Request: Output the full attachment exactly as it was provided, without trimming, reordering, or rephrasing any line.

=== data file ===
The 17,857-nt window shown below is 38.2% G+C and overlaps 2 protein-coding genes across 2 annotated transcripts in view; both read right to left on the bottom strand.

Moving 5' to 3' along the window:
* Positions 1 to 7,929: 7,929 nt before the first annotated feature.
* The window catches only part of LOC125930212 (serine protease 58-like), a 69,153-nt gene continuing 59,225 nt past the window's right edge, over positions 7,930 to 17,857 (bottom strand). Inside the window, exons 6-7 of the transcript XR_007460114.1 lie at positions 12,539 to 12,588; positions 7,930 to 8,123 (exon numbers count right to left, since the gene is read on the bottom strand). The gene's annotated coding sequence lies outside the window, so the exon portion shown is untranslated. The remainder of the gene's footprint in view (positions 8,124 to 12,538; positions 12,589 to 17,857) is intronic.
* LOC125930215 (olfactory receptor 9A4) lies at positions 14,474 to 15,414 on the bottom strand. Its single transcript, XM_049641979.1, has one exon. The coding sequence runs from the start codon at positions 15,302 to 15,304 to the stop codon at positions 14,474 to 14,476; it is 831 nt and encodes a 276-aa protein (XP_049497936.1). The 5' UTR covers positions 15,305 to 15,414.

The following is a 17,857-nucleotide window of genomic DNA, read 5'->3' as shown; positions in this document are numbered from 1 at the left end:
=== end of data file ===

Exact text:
The 17,857-nt window shown below is 38.2% G+C and overlaps 2 protein-coding genes across 2 annotated transcripts in view; both read right to left on the bottom strand.

Moving 5' to 3' along the window:
* Positions 1 to 7,929: 7,929 nt before the first annotated feature.
* The window catches only part of LOC125930212 (serine protease 58-like), a 69,153-nt gene continuing 59,225 nt past the window's right edge, over positions 7,930 to 17,857 (bottom strand). Inside the window, exons 6-7 of the transcript XR_007460114.1 lie at positions 12,539 to 12,588; positions 7,930 to 8,123 (exon numbers count right to left, since the gene is read on the bottom strand). The gene's annotated coding sequence lies outside the window, so the exon portion shown is untranslated. The remainder of the gene's footprint in view (positions 8,124 to 12,538; positions 12,589 to 17,857) is intronic.
* LOC125930215 (olfactory receptor 9A4) lies at positions 14,474 to 15,414 on the bottom strand. Its single transcript, XM_049641979.1, has one exon. The coding sequence runs from the start codon at positions 15,302 to 15,304 to the stop codon at positions 14,474 to 14,476; it is 831 nt and encodes a 276-aa protein (XP_049497936.1). The 5' UTR covers positions 15,305 to 15,414.

The following is a 17,857-nucleotide window of genomic DNA, read 5'->3' as shown; positions in this document are numbered from 1 at the left end: